Beaches, fish tacos, and beer. San Diego could have nothing but those three things and still be a crowd-pleaser any day of the week. But this laid-back Southern California city has plenty of other layers—including world-class art, architecture, hiking trails, and even an under-the-radar wine scene.
Explore these hidden gems in and around San Diego County, starting in downtown and heading both north and east. And worry not: You might also sample a few new tacos and beers along the way.
Highlights of Hidden San Diego
Top Chef alum Brian Malarkey has turned up the volume in multiple ways for his latest restaurant: Animae’s menu highlights Southeast Asian cuisine (including a raw bar cuisine, seafood platters, and Wagyu beef) and the setting is luxe even by Malarkey’s standards, with plush banquettes, blingy decor, and the novelty of carpet, to encourage intimate conversations. Don’t overlook the bar menu, with its solid selection of Japanese whisky and sake.
Border X Brewing, Barrio Logan
San Diego’s beer scene has a new nerve center in Border X Brewing, located just outside downtown in the heart of the city’s Mexican-American community. The Latin-owned brewery—a first for the city—recently earned a James Beard Award nomination. Choose from a selection that includes Horchata Golden Stout, the Gran Jefe wheat beer, and a Blood Saison that gets its red hue from hibiscus.
The Pearl Hotel, Point Loma
This 23-room hotel in Point Loma embraces its 1960s beginnings with mid-century modern furnishings—a mix of new and vintage—and an oyster-shaped pool alongside contemporary comforts such as custom bathrobes and walk-in rain-showers. Its locally sourced restaurant, Charles + Dinorah, tips its hat to the hotel’s original owners, when it was called The Sportsman’s Lodge. Bonus: Guests here are just a short hop from Liberty Station and Sunset Cliffs.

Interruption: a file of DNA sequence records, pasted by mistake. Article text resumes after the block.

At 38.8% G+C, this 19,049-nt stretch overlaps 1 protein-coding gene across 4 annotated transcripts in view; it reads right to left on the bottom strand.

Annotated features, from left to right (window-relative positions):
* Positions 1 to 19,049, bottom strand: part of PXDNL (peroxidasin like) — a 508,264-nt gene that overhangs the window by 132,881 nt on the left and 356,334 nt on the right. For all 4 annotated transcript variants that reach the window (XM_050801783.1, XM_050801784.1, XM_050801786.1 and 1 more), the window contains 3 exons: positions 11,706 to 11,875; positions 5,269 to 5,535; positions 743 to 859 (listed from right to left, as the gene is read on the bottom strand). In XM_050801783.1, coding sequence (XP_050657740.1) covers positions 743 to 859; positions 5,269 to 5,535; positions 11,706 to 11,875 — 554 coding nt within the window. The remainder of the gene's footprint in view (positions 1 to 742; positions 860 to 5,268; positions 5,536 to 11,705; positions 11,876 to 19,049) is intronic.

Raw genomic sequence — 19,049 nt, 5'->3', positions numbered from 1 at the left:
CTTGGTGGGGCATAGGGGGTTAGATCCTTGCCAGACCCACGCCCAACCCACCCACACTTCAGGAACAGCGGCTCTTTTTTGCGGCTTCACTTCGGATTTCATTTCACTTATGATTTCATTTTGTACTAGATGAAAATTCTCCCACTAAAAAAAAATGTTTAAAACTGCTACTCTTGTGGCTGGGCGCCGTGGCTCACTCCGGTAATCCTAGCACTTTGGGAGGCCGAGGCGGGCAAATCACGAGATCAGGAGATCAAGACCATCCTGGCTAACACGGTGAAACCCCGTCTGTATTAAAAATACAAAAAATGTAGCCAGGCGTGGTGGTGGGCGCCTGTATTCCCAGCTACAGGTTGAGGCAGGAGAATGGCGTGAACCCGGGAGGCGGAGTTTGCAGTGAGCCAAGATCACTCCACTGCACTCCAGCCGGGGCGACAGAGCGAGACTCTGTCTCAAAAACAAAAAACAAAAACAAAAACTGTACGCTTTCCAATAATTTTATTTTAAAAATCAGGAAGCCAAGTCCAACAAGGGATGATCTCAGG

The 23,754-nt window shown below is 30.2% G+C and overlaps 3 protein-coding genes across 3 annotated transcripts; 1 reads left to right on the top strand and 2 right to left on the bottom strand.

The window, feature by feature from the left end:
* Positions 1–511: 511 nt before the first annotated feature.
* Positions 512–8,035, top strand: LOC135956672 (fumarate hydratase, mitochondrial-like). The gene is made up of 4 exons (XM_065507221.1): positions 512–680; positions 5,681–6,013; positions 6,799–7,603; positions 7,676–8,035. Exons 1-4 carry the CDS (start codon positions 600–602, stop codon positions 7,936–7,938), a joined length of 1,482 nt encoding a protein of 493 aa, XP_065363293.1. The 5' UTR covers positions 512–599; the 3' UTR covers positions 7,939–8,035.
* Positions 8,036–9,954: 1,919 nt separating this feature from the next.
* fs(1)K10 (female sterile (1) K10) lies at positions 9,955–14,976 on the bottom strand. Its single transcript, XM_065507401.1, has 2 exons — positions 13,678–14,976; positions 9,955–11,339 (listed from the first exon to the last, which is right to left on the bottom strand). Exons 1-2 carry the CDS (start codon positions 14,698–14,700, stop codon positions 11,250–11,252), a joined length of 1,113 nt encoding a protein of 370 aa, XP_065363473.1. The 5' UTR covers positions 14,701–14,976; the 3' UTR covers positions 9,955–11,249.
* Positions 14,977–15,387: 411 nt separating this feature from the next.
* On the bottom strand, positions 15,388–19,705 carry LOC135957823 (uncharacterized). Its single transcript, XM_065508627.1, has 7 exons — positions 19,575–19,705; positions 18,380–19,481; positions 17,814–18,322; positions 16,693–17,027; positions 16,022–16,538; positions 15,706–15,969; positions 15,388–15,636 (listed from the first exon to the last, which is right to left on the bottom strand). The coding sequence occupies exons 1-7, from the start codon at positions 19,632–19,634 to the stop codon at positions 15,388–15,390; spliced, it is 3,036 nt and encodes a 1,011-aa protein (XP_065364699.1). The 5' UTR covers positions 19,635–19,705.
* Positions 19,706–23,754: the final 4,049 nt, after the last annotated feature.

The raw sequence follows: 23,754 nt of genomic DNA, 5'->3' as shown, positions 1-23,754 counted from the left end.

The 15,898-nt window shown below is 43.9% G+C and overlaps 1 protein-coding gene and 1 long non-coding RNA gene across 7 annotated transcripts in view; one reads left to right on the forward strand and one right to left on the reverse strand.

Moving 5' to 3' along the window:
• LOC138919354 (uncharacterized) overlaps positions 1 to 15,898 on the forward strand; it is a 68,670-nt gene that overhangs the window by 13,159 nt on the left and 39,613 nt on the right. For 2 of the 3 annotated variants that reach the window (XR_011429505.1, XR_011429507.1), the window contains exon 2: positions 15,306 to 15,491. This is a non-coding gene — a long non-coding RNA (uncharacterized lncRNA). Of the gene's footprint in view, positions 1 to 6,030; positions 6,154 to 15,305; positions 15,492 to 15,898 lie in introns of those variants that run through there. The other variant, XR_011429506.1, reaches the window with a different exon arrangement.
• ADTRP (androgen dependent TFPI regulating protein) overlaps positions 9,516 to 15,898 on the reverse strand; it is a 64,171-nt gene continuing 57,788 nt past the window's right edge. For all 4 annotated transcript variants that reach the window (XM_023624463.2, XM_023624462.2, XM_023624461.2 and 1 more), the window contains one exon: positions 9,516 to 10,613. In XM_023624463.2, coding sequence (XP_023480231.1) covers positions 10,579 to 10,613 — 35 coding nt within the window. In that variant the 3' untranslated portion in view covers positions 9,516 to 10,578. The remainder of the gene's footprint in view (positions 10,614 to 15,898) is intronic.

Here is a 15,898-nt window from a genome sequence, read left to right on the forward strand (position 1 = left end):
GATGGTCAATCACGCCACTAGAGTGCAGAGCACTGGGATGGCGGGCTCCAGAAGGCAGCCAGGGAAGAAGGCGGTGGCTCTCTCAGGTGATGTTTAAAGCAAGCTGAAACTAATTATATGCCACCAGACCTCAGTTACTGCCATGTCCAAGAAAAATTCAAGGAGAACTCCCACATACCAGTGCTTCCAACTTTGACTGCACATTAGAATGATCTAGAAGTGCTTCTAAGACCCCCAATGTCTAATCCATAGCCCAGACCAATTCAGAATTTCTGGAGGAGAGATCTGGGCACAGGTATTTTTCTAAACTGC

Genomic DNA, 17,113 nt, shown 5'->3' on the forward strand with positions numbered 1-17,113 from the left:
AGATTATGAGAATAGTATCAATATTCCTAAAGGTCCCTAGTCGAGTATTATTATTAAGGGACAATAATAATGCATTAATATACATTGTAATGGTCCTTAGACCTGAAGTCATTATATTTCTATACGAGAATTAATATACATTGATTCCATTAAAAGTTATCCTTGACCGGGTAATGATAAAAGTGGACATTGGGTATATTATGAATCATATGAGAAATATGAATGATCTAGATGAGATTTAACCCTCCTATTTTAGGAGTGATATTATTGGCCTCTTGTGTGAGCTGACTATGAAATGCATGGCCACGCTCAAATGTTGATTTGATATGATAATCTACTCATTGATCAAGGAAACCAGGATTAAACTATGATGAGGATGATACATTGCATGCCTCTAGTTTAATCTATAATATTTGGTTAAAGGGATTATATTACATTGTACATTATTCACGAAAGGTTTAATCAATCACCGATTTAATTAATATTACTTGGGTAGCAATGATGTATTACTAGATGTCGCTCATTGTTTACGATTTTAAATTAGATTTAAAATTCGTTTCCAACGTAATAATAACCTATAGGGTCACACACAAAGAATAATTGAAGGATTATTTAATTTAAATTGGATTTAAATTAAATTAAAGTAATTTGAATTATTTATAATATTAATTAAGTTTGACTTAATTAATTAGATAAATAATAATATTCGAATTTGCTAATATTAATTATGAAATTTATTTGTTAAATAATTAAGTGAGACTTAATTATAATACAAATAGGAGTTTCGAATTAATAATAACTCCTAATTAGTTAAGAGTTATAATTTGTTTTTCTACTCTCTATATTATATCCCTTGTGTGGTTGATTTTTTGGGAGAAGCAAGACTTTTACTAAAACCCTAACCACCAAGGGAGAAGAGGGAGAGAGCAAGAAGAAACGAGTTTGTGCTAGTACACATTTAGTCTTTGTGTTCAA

7 Bridges Hike, Downtown
Take this 5.5-mile “city hike” that combines a medley of natural settings with architectural marvels around downtown, Balboa Park, and Hillcrest. It starts at the Park Boulevard Bridge, near the rose garden in Balboa Park, and includes a suspension bridge across Kate Sessions Canyon, a wooden trestle bridge from 1905, and the city’s only steel arch bridge.
Flemish Masterpieces at the Timken Museum, Balboa Park
The compact Timken Museum may not possess the majestic scale of some of its neighboring Balboa Park museums, but it’s absolutely worth a visit if you appreciate the Old Masters. Peruse its small but potent collection of Dutch and Flemish masterpieces, world-class even compared to much bigger museums. Striking pieces include Rembrandt’s Saint Bartholomew, Pieter Bruegel the Elder’s The Parable of the Sower, and Death of the Virgin by Petrus Christus.
Cape Fynbos Habitat, San Diego Zoo
The penguins in this under-the-radar habitat like to live on the edge—as in, they’re from the rocky coastline of southern Africa. These beach-loving, flightless birds also love swimming in their lagoon at the famous zoo, which they share amicably with leopard sharks, colorful protea blossoms, and ancient boulders indicative of their African origins.